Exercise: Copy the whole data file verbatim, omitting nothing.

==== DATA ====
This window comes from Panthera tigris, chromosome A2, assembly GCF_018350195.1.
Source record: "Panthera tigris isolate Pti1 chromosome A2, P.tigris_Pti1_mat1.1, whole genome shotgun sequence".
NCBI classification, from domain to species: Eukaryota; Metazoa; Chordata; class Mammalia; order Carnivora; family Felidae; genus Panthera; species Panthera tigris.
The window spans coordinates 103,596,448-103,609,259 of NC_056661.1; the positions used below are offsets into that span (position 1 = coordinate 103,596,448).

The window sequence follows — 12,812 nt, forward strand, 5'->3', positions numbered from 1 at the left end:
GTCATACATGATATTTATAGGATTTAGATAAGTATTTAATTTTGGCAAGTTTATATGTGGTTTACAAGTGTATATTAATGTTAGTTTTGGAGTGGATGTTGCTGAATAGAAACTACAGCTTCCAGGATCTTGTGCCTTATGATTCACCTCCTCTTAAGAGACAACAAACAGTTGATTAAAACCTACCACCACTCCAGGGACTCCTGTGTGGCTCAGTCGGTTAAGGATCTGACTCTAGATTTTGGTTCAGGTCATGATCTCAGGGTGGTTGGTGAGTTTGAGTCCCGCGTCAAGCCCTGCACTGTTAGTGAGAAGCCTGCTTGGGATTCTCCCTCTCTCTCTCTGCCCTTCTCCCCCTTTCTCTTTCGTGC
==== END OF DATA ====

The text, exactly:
This window comes from Panthera tigris, chromosome A2, assembly GCF_018350195.1.
Source record: "Panthera tigris isolate Pti1 chromosome A2, P.tigris_Pti1_mat1.1, whole genome shotgun sequence".
NCBI classification, from domain to species: Eukaryota; Metazoa; Chordata; class Mammalia; order Carnivora; family Felidae; genus Panthera; species Panthera tigris.
The window spans coordinates 103,596,448-103,609,259 of NC_056661.1; the positions used below are offsets into that span (position 1 = coordinate 103,596,448).

The window sequence follows — 12,812 nt, forward strand, 5'->3', positions numbered from 1 at the left end:
GTCATACATGATATTTATAGGATTTAGATAAGTATTTAATTTTGGCAAGTTTATATGTGGTTTACAAGTGTATATTAATGTTAGTTTTGGAGTGGATGTTGCTGAATAGAAACTACAGCTTCCAGGATCTTGTGCCTTATGATTCACCTCCTCTTAAGAGACAACAAACAGTTGATTAAAACCTACCACCACTCCAGGGACTCCTGTGTGGCTCAGTCGGTTAAGGATCTGACTCTAGATTTTGGTTCAGGTCATGATCTCAGGGTGGTTGGTGAGTTTGAGTCCCGCGTCAAGCCCTGCACTGTTAGTGAGAAGCCTGCTTGGGATTCTCCCTCTCTCTCTCTGCCCTTCTCCCCCTTTCTCTTTCGTGC